The layout of black rectangles found on artist Noah Scalin’s website is reminiscent of paintings by Sol Lewitt, particularly his Wall Drawing 792. Mousing over each shape reveals underlying information. While initially arresting, it also invites curiosity—which is the underlying intent.
Discovered via Audree Lapierre: Two sides—one part Studio, one part Boutique—form the creative business Rita Rita. They are shown in an intuitive way, similar to two overlapping sheets of paper.
Discovered via Swissmiss: Photographer Russ Morris’ “Forever” take on the footer aims for longevity, enough said.
As a companion to its “Most commented” list, The Economist magazine visualized commented topics as interactive mind maps. The size of each key word correlates to popularity. It’s a variation of a tag cloud. Mouse over any key word to display the published comments for that selected topic. It steers attention to articles through reader feedback, siphoned through a bubble diagram.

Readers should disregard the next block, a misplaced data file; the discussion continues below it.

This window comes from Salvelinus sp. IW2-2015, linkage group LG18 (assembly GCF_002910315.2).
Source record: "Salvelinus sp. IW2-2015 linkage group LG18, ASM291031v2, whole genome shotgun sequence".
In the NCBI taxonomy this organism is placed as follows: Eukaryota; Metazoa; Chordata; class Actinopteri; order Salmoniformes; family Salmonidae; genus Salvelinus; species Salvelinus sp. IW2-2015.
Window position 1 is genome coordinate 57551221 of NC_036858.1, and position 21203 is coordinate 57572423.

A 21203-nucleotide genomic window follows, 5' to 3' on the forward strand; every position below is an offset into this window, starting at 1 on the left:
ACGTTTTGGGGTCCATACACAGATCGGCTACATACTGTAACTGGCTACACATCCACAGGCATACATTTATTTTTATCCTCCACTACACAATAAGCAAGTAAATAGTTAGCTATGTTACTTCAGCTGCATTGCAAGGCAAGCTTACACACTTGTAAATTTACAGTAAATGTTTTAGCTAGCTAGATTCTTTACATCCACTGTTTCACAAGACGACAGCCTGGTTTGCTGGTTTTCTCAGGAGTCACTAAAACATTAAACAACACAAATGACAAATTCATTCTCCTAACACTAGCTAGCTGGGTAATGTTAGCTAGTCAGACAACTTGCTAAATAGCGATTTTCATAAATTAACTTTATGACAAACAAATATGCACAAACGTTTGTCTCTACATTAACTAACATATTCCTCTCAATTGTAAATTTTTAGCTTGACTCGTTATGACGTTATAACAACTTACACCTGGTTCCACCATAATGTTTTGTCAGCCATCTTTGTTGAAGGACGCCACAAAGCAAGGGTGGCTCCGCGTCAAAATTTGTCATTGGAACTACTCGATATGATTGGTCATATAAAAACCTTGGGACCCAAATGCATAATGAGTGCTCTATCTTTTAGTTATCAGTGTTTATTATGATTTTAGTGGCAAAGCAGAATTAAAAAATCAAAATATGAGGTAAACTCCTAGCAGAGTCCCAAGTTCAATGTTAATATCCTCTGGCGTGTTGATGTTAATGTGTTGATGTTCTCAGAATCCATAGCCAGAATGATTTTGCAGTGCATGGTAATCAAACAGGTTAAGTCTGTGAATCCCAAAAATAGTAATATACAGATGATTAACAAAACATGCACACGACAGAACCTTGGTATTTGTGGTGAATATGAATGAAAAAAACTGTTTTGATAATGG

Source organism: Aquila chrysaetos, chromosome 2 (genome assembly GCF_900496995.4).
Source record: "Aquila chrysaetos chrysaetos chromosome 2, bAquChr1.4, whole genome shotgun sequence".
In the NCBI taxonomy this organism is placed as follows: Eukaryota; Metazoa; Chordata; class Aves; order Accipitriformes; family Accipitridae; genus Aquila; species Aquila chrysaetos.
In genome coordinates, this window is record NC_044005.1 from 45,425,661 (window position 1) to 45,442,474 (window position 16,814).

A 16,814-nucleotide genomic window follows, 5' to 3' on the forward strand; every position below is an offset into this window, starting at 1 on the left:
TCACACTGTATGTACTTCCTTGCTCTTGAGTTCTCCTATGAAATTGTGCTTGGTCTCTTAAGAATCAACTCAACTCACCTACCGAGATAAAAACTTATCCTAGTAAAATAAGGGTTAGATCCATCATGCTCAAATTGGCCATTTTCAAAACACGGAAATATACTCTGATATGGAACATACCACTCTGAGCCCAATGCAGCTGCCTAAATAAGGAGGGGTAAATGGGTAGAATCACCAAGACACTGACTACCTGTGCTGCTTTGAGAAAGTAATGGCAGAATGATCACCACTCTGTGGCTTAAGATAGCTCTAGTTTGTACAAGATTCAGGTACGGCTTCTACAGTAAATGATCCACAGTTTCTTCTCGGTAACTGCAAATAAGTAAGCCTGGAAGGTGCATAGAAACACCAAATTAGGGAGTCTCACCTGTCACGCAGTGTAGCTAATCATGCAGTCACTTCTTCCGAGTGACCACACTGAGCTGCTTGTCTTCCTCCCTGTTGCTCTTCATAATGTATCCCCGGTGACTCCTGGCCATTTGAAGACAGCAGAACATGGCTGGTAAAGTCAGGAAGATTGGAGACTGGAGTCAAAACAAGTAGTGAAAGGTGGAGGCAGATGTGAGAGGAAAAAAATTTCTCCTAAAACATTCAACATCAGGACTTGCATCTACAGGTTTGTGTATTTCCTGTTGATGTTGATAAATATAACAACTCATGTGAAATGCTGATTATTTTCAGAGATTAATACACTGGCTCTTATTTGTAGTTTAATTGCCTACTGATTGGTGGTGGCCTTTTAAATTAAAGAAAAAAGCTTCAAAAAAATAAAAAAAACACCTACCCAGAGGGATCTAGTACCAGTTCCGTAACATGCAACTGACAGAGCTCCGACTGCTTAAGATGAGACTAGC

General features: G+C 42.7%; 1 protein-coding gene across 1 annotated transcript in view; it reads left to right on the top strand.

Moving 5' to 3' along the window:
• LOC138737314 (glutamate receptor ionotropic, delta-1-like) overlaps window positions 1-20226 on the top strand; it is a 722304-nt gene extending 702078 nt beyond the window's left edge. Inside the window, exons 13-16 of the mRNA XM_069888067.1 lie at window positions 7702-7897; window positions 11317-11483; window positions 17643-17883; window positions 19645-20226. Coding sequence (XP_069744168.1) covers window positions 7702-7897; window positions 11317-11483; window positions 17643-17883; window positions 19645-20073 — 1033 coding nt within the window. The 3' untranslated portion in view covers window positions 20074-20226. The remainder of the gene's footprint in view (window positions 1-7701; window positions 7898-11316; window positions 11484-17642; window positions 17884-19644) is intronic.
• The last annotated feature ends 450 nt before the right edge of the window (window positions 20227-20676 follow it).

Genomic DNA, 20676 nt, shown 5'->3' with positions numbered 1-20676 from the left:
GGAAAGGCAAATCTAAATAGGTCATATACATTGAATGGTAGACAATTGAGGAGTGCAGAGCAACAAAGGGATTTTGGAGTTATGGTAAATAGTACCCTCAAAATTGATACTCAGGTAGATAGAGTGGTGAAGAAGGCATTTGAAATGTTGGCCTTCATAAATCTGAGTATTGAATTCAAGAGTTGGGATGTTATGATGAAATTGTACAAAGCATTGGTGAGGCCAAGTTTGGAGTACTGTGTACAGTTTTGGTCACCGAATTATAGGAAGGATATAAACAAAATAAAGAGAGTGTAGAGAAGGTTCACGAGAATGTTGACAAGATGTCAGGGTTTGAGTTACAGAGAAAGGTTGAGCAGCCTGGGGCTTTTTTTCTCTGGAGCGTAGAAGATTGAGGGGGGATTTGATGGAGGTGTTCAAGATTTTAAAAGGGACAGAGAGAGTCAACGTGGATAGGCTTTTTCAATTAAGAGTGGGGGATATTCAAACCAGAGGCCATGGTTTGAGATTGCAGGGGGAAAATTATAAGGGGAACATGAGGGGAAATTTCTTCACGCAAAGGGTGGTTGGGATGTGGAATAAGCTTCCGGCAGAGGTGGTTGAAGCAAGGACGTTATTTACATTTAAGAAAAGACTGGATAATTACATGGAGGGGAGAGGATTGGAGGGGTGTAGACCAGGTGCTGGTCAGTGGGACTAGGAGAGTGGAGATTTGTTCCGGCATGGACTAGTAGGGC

Though the boundaries are unknown, dragging (the motion, not the emotion, though it could feel like both) your way through the limited-edition bags of Otaat does take work. Answering the question “What do these bags look like?” drives users to go along with the “click and drag” as opposed to the mainstream point-and-click convention. Such gall, especially applied to eCommerce, is appreciated.